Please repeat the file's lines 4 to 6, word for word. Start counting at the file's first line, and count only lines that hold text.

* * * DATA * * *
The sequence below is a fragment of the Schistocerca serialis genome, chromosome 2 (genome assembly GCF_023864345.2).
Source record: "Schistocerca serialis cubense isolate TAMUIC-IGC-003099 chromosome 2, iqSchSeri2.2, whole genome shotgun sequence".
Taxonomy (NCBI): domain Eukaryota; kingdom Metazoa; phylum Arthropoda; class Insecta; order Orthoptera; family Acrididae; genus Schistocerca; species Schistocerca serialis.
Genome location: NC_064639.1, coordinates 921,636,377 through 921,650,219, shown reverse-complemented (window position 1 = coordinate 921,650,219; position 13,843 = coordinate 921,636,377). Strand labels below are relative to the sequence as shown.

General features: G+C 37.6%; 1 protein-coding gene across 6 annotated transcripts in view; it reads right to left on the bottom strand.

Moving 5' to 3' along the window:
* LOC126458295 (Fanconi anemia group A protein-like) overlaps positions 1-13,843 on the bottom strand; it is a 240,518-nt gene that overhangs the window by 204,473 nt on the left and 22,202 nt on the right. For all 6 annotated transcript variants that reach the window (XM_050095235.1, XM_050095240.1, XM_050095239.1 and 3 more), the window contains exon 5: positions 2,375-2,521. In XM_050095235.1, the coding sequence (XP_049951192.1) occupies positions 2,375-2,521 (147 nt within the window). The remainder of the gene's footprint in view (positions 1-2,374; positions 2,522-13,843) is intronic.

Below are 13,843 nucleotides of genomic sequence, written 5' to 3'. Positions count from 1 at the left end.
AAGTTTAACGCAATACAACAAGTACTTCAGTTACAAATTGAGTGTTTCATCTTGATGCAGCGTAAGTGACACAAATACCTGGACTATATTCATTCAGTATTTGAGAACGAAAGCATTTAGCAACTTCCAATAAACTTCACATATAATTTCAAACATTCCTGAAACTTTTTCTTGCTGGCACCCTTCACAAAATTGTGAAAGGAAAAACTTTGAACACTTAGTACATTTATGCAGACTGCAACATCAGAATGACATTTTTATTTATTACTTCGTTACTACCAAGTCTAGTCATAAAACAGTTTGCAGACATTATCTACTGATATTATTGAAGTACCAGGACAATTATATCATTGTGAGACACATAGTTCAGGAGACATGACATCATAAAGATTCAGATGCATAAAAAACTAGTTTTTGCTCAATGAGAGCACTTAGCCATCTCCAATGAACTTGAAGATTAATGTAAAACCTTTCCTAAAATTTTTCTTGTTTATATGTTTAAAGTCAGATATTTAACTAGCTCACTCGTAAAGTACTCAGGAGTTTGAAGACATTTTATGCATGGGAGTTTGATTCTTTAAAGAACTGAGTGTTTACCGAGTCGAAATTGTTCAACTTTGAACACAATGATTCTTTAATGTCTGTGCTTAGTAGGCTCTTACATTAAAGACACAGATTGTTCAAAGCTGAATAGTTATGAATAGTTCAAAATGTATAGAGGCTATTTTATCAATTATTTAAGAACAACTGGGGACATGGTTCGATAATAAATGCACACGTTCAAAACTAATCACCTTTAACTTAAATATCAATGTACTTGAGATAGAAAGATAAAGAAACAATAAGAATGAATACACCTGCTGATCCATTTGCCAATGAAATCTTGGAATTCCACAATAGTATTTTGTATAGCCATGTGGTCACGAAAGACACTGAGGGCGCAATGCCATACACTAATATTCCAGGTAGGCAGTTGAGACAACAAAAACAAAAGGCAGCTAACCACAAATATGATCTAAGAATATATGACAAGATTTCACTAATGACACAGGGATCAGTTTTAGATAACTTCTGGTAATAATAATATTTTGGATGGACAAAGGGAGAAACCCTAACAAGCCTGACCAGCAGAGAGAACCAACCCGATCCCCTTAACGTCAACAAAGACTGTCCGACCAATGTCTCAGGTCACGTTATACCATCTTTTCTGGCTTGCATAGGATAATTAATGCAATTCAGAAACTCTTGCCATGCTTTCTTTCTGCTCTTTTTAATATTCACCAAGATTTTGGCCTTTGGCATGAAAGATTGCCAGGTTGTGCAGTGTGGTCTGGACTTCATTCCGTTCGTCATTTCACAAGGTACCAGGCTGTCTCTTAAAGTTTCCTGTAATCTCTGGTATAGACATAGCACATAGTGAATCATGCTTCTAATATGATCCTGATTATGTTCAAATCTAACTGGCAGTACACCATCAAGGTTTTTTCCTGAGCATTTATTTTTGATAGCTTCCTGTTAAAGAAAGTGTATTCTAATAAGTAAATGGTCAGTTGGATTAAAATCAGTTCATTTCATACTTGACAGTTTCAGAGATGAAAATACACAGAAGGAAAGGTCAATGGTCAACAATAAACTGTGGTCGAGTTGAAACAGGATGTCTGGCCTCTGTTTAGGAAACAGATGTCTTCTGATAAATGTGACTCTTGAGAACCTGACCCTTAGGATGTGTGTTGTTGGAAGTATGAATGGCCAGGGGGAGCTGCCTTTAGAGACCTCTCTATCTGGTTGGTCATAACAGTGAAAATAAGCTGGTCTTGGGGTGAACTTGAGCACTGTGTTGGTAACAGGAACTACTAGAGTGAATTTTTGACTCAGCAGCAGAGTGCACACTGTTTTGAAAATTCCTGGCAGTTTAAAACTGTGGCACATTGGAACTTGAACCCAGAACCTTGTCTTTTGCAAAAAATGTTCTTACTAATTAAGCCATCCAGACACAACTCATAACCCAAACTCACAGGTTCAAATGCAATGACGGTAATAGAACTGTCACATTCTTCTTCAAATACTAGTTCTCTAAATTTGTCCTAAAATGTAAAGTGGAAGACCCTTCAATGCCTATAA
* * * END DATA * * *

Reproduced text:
Genome location: NC_064639.1, coordinates 921,636,377 through 921,650,219, shown reverse-complemented (window position 1 = coordinate 921,650,219; position 13,843 = coordinate 921,636,377). Strand labels below are relative to the sequence as shown.

General features: G+C 37.6%; 1 protein-coding gene across 6 annotated transcripts in view; it reads right to left on the bottom strand.

Moving 5' to 3' along the window: